The other key safety feature is the removal of decay heat.  After the reactor shuts down, about 5% of the heat generation capability is still present in decay heat.  This must always be removed under all scenarios.  The failure to remove decay heat is what led to a core meltdown at Three Mile Island-2.

The last safety feature is the minimization of excess reactivity--basically, you want to keep the amount of fuel in the core to just the level you need.  Very difficult to do in a space reactor with solid fuels.  This is a big problem in the launch safety analyses for space reactors---they're essentially non-radioactive at launch, but in the event of a launch accident, you don't want them to fall in the drink and go critical.

So lots of considerations to think about.

Offline To The Stars

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RE: Role of NTR/BNTR/NEP in future architectures
« Reply #12 on: 12/30/2005 11:43 PM »
NTR is a good option for such transits as to Mars.

Looking forward to transit to the outer planets and one day to neighbouring stars, what are the future possibilities of new propulsion? even if they are still very much science fiction.

Offline kfsorensen

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RE: Role of NTR/BNTR/NEP in future architectures
« Reply #13 on: 12/31/2005 12:20 AM »
Quote
To The Stars - 30/12/2005  6:43 PM

NTR is a good option for such transits as to Mars.

Looking forward to transit to the outer planets and one day to neighbouring stars, what are the future possibilities of new propulsion? even if they are still very much science fiction.

Why do you say that NTR is a good option for flights to Mars?  Upon what do you base that opinion?

Offline To The Stars

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RE: Role of NTR/BNTR/NEP in future architectures
« Reply #14 on: 12/31/2005 12:26 AM »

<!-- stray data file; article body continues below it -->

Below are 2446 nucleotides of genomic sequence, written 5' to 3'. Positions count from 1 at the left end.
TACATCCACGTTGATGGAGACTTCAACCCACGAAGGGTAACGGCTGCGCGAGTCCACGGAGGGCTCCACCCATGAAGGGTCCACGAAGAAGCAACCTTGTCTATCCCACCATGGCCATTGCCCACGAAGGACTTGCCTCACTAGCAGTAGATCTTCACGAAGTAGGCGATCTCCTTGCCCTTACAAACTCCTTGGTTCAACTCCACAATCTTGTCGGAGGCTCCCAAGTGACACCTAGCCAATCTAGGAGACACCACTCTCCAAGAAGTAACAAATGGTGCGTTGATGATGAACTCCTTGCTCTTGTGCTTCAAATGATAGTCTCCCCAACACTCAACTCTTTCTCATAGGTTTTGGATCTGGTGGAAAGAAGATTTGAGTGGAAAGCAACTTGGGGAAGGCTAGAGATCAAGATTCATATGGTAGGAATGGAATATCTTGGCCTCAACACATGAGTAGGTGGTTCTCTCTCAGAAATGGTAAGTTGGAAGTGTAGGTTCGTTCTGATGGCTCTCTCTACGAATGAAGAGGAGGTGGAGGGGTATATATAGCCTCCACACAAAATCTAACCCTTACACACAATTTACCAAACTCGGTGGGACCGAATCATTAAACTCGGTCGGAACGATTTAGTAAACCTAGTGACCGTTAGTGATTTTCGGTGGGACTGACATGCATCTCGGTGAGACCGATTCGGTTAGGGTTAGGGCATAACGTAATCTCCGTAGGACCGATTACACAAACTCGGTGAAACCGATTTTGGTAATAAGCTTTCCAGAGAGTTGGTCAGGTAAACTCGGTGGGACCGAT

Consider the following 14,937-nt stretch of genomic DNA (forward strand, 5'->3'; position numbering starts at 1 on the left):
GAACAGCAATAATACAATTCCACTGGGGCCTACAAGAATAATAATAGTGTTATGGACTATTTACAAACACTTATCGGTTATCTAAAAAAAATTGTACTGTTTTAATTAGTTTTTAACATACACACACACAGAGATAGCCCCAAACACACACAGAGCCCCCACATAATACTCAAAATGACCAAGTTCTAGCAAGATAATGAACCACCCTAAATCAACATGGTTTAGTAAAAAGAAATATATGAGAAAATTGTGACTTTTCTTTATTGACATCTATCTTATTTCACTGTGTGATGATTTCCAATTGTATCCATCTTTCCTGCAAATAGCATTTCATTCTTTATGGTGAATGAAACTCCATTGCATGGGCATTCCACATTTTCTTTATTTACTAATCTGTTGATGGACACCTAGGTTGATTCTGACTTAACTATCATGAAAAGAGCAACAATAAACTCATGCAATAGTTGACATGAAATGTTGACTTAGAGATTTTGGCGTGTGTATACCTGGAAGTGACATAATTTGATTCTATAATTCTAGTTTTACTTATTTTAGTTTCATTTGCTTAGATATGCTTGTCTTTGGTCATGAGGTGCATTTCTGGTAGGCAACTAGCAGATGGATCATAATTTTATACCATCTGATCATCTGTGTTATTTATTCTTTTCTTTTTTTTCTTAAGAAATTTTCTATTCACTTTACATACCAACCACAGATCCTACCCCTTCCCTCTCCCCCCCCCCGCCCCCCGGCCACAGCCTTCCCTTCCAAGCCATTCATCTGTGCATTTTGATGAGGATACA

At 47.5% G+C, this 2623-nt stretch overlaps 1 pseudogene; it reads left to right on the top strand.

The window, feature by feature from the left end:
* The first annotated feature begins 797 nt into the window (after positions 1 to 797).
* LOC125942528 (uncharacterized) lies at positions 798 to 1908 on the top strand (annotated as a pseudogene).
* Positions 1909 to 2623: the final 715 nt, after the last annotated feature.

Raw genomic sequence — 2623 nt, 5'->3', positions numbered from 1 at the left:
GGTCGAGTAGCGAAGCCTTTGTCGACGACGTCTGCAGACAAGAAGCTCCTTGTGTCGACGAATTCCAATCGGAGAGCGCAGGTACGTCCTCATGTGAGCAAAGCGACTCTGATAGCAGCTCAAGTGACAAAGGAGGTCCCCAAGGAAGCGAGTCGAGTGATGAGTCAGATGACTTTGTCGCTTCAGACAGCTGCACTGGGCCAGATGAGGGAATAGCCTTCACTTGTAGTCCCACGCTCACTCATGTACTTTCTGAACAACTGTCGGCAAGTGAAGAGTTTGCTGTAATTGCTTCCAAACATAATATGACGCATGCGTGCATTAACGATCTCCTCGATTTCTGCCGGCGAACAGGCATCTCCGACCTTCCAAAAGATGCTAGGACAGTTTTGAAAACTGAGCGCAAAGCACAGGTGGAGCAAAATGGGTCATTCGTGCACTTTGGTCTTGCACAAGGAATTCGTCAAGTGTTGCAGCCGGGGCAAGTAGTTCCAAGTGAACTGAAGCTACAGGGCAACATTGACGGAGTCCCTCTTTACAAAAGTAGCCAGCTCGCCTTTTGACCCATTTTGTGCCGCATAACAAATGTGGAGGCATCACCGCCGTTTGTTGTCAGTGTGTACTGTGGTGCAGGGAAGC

On what has been said on another thread based on a previous report, starting about here:
http://forum.nasaspaceflight.com/forums/thread-view.asp?tid=1086&start=81

Offline simonbp

RE: Role of NTR/BNTR/NEP in future architectures
« Reply #15 on: 12/31/2005 01:18 AM »
Quote
vanilla - 30/12/2005  7:20 PM

Why do you say that NTR is a good option for flights to Mars?  Upon what do you base that opinion?

Three reasons: Nuclear Thermal Propulsion is Efficient, Powerful, and (most importantly) Availible.

(For those who don't know, NTP involves acellerating a propellant by feeding it through an open-core nuclear reactor.)

The Efficiency of a rocket is typically defined by the specific impulse, or Isp, which is basically the exhaust velocity divided by 1 g (9.8 m/s^2). The Isp of chemical rockets theoretically max out at around 500 seconds (the Space Shuttle Main Engine is the best @ 453 sec, J-2 @ 436 sec), whereas the much higher engery output of a nuclear reactor allows Isp's on the order of 1000-2000 seconds (which was experimentally confirmed, see below).

The Power of a rocket is typically defined by its thurst, or the force it can exert onto the attached spacecraft or missile. Other high-Isp engines (such as electric/ionic thrusters and laser ablative rockets) typically have much lower thrusts than equal sized, but less efficient, chemical rockets. NTP fills that gap, allowing for thrusters that are both powerful and efficient.